Coast Lines - April 2015
by Ellis Anderson
- Announcing a new online voters' information website/candidates' forum for Hancock County. The goal? Reviving voters' feelings of empowerment - and excitement!
But on the ballot, beneath the names of Ford and Carter, were rows of other names, dozens of people I’d never heard of before, running for offices I didn’t know existed. What the heck was a County Commissioner? What did they do? What district was I in? And what did it matter anyway?
Sure, I could get all fired up about a big issue, like ending the war in Vietnam (and I wore a black arm band one day in 7th grade to prove it), but I’d never been to a city council meeting, never written a letter to a state legislator, never called the office of a mayor. My daddy did things like that all the time, but it seemed like fringy crack-pot behavior rather than good citizenship. I believed my dad was wasting his time. Other than fixing potholes, what power did local officials really have?
Turns out a lot. It wasn’t until I was in my thirties that I realized most of the decisions that impacted my life on a daily basis were made by local or state officials, not national ones.
And my vote could actually throw its weight around in local elections. In smaller communities, just a single vote can sometimes decide an election.
Remember the Waveland Aldermen's election last year? Charles Piazza was one vote shy of a majority and won his alderman’s seat by drawing the long straw. He may be the only elected official in history to have twice had his election determined by a game of chance. In 2002, after another tie vote, Piazza lost the election by the toss of a coin.
But even though we understand that our local votes have serious impact, only 28.9% of eligible Mississippians voted in the 2014 mid-term elections (Maine had the highest turnout in the country with 58%). Two-thirds of us stayed home.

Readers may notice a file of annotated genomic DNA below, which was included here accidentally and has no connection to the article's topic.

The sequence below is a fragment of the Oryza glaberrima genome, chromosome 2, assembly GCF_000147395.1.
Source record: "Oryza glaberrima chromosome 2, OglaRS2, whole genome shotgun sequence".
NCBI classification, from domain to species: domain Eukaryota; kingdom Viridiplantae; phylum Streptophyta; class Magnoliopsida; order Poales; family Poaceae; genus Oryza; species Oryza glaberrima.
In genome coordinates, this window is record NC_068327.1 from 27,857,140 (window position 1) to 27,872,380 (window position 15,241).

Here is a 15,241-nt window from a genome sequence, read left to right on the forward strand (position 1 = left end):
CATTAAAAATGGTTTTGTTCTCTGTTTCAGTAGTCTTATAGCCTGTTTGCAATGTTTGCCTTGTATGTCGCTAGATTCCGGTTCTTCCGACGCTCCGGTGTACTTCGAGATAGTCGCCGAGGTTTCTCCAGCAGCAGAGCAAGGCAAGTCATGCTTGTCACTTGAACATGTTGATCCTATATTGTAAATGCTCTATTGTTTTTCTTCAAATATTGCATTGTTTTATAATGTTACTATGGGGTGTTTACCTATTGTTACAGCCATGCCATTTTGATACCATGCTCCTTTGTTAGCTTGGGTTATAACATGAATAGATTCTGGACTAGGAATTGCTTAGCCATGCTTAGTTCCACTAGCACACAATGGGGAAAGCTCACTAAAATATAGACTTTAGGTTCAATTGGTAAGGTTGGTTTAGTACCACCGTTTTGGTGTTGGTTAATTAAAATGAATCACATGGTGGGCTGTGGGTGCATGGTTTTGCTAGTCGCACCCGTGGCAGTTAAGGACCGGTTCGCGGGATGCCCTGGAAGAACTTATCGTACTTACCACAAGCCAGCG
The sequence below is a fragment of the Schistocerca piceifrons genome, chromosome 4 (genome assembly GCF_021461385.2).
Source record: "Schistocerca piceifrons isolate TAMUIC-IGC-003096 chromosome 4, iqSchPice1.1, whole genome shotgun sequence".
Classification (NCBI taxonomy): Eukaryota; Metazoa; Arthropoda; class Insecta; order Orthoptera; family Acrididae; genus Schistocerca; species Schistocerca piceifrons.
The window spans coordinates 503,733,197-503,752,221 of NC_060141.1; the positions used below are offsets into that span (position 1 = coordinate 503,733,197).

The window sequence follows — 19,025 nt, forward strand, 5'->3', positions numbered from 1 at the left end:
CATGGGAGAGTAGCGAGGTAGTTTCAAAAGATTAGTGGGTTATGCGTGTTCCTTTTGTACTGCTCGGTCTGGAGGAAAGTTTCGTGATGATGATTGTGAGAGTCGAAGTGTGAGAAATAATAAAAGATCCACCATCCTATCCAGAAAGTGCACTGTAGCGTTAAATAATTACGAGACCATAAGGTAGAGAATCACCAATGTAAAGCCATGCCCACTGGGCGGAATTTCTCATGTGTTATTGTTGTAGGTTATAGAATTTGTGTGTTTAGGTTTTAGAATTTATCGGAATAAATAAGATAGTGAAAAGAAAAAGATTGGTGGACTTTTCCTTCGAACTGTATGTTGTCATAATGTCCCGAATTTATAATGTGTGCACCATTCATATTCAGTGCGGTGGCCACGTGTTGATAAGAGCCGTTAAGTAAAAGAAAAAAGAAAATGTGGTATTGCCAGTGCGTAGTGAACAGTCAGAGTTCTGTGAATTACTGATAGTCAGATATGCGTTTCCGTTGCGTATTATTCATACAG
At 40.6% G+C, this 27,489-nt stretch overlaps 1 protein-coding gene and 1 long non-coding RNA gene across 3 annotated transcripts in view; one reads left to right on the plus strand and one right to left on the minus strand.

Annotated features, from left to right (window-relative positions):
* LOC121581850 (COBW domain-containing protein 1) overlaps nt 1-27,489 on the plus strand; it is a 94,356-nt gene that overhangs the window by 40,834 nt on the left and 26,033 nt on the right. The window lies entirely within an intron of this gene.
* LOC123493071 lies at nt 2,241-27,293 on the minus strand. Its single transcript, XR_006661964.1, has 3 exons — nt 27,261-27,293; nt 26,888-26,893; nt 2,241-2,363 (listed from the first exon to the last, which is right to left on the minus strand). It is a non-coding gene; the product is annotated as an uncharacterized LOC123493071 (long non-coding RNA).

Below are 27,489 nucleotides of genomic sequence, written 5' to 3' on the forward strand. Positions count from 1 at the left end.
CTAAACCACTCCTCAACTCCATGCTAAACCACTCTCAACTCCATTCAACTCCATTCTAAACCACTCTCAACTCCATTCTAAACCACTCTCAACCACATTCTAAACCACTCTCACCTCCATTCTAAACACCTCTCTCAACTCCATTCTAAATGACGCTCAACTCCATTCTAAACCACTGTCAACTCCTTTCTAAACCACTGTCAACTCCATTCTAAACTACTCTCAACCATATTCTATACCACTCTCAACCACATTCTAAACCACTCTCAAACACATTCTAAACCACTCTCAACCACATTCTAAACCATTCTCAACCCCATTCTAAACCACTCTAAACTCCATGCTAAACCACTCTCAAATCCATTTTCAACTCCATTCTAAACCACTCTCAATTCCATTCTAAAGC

Is there a way to change that? We're not sure, but Cleaver volunteers are going to try. In June, we'll be launching an online candidates’ forum and voter information site for Hancock County. The website is named “Serve Hancock,” because in the best of all worlds, serving citizens is the mission of good government.
You can preview the home page of Serve Hancock now - the rest of the site is slated for completion sometime in June.
The Cleaver is creating this one-stop-shop to make voting easy, interesting and, maybe even exciting again. While we won't be endorsing candidates, here's what the site will offer:
Will Serve Hancock change the way we pick our candidates? For some. Can it foster better government? We'll see. Will it become a valuable community tool? Hopefully. Someday.
But this year, if "Serve Hancock" helps even a few people recapture the excitement and sense of awe they experienced the first time they voted, we'll consider the effort worthwhile.
Please use the form below to send us any ideas/suggestions you have for Serve Hancock. We’d love to hear your thoughts - and hopefully encouragement!
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